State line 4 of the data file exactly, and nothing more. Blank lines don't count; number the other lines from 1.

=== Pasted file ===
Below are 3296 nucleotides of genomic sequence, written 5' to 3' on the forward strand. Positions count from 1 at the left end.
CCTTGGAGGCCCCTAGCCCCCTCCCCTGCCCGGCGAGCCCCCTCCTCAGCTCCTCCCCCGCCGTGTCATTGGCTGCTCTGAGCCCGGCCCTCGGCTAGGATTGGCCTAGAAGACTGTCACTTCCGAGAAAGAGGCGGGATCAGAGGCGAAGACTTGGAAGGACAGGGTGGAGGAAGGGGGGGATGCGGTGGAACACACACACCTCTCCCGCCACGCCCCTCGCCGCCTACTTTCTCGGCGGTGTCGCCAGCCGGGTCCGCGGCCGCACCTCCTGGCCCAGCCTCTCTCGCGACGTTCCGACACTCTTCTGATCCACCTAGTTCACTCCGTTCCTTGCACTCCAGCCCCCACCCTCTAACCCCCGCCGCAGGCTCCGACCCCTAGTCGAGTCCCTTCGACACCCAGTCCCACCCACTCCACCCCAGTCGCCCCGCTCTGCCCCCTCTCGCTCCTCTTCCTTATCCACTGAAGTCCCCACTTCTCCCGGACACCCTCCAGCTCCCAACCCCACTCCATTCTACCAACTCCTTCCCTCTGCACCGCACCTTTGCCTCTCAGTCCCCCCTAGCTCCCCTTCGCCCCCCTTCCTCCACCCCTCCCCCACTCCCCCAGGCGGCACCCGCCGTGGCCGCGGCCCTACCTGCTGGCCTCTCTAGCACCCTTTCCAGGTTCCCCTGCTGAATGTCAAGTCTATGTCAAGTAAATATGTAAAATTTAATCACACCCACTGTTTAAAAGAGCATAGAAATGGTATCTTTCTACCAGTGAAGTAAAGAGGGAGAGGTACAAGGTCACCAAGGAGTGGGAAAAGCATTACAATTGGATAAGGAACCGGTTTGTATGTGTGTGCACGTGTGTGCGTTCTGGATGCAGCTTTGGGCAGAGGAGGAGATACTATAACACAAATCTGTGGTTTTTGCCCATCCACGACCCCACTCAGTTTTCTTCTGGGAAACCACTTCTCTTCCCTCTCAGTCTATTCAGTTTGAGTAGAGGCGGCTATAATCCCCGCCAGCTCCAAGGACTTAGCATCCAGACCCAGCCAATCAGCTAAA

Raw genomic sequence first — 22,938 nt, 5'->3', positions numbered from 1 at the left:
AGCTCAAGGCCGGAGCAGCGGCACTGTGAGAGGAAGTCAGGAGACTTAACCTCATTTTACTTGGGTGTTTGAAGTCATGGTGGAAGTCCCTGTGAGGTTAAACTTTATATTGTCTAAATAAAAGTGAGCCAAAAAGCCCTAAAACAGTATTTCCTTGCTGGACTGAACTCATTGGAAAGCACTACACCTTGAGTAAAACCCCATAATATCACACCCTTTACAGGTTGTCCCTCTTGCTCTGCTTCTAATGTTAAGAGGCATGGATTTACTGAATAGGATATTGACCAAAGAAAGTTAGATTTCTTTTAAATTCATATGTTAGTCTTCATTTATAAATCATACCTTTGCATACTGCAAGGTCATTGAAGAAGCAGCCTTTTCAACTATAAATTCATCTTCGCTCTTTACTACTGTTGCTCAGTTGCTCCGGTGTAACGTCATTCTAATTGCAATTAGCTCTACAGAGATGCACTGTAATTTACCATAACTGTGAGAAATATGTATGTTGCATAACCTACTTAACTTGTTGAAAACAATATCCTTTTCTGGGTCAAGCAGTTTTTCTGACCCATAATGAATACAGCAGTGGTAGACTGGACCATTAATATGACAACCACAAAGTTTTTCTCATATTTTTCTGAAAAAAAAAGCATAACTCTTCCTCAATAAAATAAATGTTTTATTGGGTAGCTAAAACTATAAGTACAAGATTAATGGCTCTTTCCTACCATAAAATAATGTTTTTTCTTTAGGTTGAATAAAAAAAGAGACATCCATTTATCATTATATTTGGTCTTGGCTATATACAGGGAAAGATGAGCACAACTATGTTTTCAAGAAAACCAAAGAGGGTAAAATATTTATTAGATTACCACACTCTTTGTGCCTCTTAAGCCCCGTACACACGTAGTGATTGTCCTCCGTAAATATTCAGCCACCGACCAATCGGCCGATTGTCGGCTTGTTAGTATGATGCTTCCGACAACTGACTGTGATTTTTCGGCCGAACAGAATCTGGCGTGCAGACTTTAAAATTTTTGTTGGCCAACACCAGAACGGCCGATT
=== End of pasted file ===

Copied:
AGCTCAAGGCCGGAGCAGCGGCACTGTGAGAGGAAGTCAGGAGACTTAACCTCATTTTACTTGGGTGTTTGAAGTCATGGTGGAAGTCCCTGTGAGGTTAAACTTTATATTGTCTAAATAAAAGTGAGCCAAAAAGCCCTAAAACAGTATTTCCTTGCTGGACTGAACTCATTGGAAAGCACTACACCTTGAGTAAAACCCCATAATATCACACCCTTTACAGGTTGTCCCTCTTGCTCTGCTTCTAATGTTAAGAGGCATGGATTTACTGAATAGGATATTGACCAAAGAAAGTTAGATTTCTTTTAAATTCATATGTTAGTCTTCATTTATAAATCATACCTTTGCATACTGCAAGGTCATTGAAGAAGCAGCCTTTTCAACTATAAATTCATCTTCGCTCTTTACTACTGTTGCTCAGTTGCTCCGGTGTAACGTCATTCTAATTGCAATTAGCTCTACAGAGATGCACTGTAATTTACCATAACTGTGAGAAATATGTATGTTGCATAACCTACTTAACTTGTTGAAAACAATATCCTTTTCTGGGTCAAGCAGTTTTTCTGACCCATAATGAATACAGCAGTGGTAGACTGGACCATTAATATGACAACCACAAAGTTTTTCTCATATTTTTCTGAAAAAAAAAGCATAACTCTTCCTCAATAAAATAAATGTTTTATTGGGTAGCTAAAACTATAAGTACAAGATTAATGGCTCTTTCCTACCATAAAATAATGTTTTTTCTTTAGGTTGAATAAAAAAAGAGACATCCATTTATCATTATATTTGGTCTTGGCTATATACAGGGAAAGATGAGCACAACTATGTTTTCAAGAAAACCAAAGAGGGTAAAATATTTATTAGATTACCACACTCTTTGTGCCTCTTAAGCCCCGTACACACGTAGTGATTGTCCTCCGTAAATATTCAGCCACCGACCAATCGGCCGATTGTCGGCTTGTTAGTATGATGCTTCCGACAACTGACTGTGATTTTTCGGCCGAACAGAATCTGGCGTGCAGACTTTAAAATTTTTGTTGGCCAACACCAGAACGGCCGATT